Tag: Thriller (page 1 of 12)

BOOK REVIEW – The Killer in Me by Margot Harrison

BOOK REVIEW – The Killer in Me by Margot HarrisonThe Killer in Me by Margot Harrison
Purchase on: Amazon
Book Depository
Add to: Goodreads

Synopsis:

Seventeen-year-old Nina Barrows knows all about the Thief. She’s intimately familiar with his hunting methods: how he stalks and kills at random, how he disposes of his victims’ bodies in an abandoned mine in the deepest, most desolate part of a desert.

Now, for the first time, Nina has the chance to do something about the serial killer that no one else knows exists. With the help of her former best friend, Warren, she tracks the Thief two thousand miles, to his home turf—the deserts of New Mexico.

But the man she meets there seems nothing like the brutal sociopath with whom she’s had a disturbing connection her whole life. To anyone else, Dylan Shadwell is exactly what he appears to be: a young veteran committed to his girlfriend and her young daughter. As Nina spends more time with him, she begins to doubt the truth she once held as certain: Dylan Shadwell is the Thief. She even starts to wonder . . . what if there is no Thief?

Let’s have a minute of silence dedicated to everything that was missing in The Killer in Me, okay?

RIP, suspense. You almost tricked me in the beginning, but soon it became clear that I’d entered a magical place where somehow, I am Sherlock (I am not). Not to be mean or anything, but I feel a little baffled by the fact that I’m supposed to acknowledge the existence of twists in there. Twists there aren’t, but rather long, laborious passages in which I know what’s happening and the MC just can’t FIGURE IT OUT. Did I mention that I was no Sherlock? Me guessing almost everything at 25% shouldn’t happen in a Thriller. Ever.

RIP, suspension of disbelief (SoD). Again, buddy left too soon. Look, I am not one of these readers who ask for scientific accuracies in Science-Fiction, but even me have a hard time accepting fantastical explanations in contemporaries. I mean, where do we draw the line, then? If everything is possible, why bother finding believable plots? The Killer in Me abandoned any pretense of caring about logical reasoning early on, and in my opinion it weakened grandly the book – I call bullshit on this.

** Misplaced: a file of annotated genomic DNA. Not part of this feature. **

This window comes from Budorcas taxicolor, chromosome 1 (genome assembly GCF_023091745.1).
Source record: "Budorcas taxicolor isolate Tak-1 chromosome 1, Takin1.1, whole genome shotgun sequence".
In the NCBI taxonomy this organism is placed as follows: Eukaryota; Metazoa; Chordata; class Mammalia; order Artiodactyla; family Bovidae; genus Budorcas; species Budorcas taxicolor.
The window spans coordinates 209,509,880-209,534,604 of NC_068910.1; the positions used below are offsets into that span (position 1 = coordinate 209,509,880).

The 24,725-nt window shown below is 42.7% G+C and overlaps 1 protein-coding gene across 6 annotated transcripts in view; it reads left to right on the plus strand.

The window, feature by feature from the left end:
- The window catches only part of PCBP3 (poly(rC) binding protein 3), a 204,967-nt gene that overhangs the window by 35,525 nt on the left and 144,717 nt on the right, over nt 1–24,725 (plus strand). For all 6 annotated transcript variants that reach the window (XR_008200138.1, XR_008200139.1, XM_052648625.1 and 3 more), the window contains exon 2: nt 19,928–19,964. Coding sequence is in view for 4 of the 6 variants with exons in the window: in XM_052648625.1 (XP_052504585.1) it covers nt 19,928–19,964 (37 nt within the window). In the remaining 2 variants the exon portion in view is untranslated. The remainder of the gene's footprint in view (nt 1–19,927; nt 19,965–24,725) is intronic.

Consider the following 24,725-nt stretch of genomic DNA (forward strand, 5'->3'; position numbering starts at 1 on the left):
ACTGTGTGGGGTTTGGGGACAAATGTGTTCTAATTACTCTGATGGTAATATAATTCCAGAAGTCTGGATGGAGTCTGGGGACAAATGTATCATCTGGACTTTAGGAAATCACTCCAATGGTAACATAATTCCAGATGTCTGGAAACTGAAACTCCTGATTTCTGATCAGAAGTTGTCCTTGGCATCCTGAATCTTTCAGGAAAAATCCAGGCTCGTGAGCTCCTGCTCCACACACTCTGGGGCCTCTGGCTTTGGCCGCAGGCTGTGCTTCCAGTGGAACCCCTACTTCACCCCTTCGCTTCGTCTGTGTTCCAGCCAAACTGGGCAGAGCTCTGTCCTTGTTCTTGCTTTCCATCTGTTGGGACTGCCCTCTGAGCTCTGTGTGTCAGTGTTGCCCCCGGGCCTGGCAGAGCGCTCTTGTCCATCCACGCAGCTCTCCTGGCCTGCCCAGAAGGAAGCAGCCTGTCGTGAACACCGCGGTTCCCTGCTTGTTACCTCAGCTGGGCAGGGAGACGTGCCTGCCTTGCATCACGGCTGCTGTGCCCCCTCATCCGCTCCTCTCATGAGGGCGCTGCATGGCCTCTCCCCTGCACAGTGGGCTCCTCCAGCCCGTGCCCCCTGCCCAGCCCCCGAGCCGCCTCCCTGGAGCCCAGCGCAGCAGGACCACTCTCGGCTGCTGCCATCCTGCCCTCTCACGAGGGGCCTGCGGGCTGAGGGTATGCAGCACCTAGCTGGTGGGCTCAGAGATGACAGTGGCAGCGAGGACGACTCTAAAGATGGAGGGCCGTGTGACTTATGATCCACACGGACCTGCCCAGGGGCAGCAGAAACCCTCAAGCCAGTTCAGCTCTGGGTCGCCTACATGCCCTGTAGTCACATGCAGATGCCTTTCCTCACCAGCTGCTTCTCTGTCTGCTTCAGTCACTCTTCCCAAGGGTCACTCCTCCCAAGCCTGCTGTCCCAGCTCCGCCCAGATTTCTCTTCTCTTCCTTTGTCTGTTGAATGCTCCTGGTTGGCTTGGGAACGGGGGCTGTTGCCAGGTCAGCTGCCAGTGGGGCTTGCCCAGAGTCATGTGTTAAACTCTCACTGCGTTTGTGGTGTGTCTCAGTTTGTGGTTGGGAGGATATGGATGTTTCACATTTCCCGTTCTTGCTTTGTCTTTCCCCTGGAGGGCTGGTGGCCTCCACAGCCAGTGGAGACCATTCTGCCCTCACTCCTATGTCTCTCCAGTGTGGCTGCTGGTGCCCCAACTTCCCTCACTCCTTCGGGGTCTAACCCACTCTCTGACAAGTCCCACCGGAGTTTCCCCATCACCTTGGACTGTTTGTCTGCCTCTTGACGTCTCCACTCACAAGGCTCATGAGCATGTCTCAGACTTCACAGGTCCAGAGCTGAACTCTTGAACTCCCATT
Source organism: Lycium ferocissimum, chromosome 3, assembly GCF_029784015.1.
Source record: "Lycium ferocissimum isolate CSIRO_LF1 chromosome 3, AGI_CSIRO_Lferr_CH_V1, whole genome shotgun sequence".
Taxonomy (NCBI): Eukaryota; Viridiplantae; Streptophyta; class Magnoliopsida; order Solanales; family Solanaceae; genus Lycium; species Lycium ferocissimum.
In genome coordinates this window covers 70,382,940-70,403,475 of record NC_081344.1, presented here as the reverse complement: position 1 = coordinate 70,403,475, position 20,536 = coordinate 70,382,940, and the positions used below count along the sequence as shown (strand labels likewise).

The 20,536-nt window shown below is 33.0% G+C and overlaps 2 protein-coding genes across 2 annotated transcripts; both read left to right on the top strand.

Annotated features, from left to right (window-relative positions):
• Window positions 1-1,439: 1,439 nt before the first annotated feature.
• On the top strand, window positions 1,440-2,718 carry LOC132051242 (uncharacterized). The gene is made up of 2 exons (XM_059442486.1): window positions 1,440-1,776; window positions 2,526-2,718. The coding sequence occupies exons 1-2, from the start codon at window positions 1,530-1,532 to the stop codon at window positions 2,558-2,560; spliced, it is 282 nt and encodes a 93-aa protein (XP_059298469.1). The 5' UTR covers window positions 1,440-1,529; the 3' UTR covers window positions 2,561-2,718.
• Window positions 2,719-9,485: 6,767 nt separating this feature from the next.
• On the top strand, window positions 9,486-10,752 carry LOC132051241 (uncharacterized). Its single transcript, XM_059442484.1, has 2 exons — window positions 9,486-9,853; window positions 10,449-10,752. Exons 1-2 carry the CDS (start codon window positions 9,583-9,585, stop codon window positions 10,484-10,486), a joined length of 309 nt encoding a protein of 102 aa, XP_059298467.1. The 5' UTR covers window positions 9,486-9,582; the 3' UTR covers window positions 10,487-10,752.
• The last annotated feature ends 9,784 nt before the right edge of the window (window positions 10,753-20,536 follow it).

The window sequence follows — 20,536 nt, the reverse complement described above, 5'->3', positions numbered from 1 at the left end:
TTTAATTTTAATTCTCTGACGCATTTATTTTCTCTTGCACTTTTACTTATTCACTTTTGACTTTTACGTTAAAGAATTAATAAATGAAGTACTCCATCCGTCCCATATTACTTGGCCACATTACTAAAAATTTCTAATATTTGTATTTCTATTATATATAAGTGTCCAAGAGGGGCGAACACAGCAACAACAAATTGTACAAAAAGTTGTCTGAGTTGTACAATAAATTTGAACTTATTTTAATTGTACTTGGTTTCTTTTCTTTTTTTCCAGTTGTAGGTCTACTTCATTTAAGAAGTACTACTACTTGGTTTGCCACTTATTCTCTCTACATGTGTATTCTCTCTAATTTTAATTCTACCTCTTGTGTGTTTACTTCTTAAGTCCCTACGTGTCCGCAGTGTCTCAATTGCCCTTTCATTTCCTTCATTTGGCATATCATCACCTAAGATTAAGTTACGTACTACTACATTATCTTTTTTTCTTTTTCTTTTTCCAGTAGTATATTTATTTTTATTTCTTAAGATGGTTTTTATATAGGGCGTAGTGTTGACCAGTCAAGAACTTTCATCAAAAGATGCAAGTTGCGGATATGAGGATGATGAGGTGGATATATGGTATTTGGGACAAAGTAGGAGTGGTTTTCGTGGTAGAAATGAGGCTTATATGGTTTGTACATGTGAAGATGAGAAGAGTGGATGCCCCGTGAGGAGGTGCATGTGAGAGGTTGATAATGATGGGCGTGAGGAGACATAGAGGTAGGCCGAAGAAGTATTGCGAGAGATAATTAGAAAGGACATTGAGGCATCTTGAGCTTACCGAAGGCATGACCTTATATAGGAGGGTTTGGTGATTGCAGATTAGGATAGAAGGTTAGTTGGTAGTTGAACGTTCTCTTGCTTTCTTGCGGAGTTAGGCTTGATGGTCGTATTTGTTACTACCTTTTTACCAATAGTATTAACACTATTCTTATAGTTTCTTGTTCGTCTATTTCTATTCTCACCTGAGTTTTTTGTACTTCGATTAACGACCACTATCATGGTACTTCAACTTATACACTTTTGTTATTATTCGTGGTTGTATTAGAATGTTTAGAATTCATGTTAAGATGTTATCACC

RIP, coherence. Hey, look at SoD’s buddy trying to survive its friend! Of course it’s a fail! You cannot give up everything that makes a contemporary and hope that somehow it will keep working. It doesn’t. Each and every one of Nina’s doubts just does not make any sense, because she keeps forgetting facts that would destroy them :

View Spoiler »

RIP, showing. This one speaks for itself, or, rather, TELLS for itself.

RIP, climax. I was expecting a thrilling descent into hell – what I got is a little hike in the mountains. Don’t be fooled, the atmosphere is dark, but my feelings stayed muffled and when the ending came, I just didn’t care anymore. There was no dilemma as far as I’m concerned, no nuances.

► Although I did like Warren and his loyalty to Nina, and that the writing, if unpretentious, was pretty compelling, with vivid descriptions sometimes, unfortunately The Killer in Me wasn’t the great book I’d been waiting for my come-back into reading. Disappointing.

PS. It feels so GOOD to write a review again. I’M BACK! WOOT! EVEN IF I’M IN THE MINORITY ON THIS ONE! I DON’T CARE! sorry, got a little excited here

*arc kindly provided by the publisher through Netgalley in exchange for an honest review*

BOOK REVIEW – In The Woods (Dublin Murder Squad #1) by Tana French

BOOK REVIEW – In The Woods (Dublin Murder Squad #1) by Tana FrenchIn The Woods (Dublin Murder Squad #1)
by Tana French
Purchase on: AmazoniBooks
Book Depository
Add to: Goodreads

Synopsis: